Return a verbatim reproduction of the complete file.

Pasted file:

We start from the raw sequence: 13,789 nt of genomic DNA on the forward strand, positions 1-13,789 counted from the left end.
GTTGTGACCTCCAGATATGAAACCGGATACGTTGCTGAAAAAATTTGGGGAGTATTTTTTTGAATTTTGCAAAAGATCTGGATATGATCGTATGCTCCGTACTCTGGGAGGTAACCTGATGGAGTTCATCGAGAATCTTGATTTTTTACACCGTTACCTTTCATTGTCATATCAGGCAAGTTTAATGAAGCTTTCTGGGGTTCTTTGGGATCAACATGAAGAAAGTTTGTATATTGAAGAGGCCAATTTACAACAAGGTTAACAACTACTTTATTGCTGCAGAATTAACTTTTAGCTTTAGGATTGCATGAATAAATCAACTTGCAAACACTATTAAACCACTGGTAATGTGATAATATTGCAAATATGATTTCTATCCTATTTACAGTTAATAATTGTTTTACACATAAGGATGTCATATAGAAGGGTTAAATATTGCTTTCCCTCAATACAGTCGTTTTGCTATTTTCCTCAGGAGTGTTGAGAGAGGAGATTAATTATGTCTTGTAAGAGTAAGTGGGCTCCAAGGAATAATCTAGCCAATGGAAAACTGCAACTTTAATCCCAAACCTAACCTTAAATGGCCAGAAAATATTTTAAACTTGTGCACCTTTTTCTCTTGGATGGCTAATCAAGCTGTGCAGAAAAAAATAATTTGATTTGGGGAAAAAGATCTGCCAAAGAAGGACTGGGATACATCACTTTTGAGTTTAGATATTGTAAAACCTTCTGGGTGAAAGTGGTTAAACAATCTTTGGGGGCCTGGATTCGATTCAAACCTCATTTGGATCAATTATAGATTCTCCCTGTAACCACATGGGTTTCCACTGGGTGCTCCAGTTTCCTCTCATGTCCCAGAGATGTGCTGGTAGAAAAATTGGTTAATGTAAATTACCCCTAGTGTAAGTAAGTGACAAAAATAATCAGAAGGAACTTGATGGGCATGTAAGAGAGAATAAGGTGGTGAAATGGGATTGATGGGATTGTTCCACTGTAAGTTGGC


We start from the raw sequence: 13,789 nt of genomic DNA on the forward strand, positions 1-13,789 counted from the left end.
GTTGTGACCTCCAGATATGAAACCGGATACGTTGCTGAAAAAATTTGGGGAGTATTTTTTTGAATTTTGCAAAAGATCTGGATATGATCGTATGCTCCGTACTCTGGGAGGTAACCTGATGGAGTTCATCGAGAATCTTGATTTTTTACACCGTTACCTTTCATTGTCATATCAGGCAAGTTTAATGAAGCTTTCTGGGGTTCTTTGGGATCAACATGAAGAAAGTTTGTATATTGAAGAGGCCAATTTACAACAAGGTTAACAACTACTTTATTGCTGCAGAATTAACTTTTAGCTTTAGGATTGCATGAATAAATCAACTTGCAAACACTATTAAACCACTGGTAATGTGATAATATTGCAAATATGATTTCTATCCTATTTACAGTTAATAATTGTTTTACACATAAGGATGTCATATAGAAGGGTTAAATATTGCTTTCCCTCAATACAGTCGTTTTGCTATTTTCCTCAGGAGTGTTGAGAGAGGAGATTAATTATGTCTTGTAAGAGTAAGTGGGCTCCAAGGAATAATCTAGCCAATGGAAAACTGCAACTTTAATCCCAAACCTAACCTTAAATGGCCAGAAAATATTTTAAACTTGTGCACCTTTTTCTCTTGGATGGCTAATCAAGCTGTGCAGAAAAAAATAATTTGATTTGGGGAAAAAGATCTGCCAAAGAAGGACTGGGATACATCACTTTTGAGTTTAGATATTGTAAAACCTTCTGGGTGAAAGTGGTTAAACAATCTTTGGGGGCCTGGATTCGATTCAAACCTCATTTGGATCAATTATAGATTCTCCCTGTAACCACATGGGTTTCCACTGGGTGCTCCAGTTTCCTCTCATGTCCCAGAGATGTGCTGGTAGAAAAATTGGTTAATGTAAATTACCCCTAGTGTAAGTAAGTGACAAAAATAATCAGAAGGAACTTGATGGGCATGTAAGAGAGAATAAGGTGGTGAAATGGGATTGATGGGATTGTTCCACTGTAAGTTGGC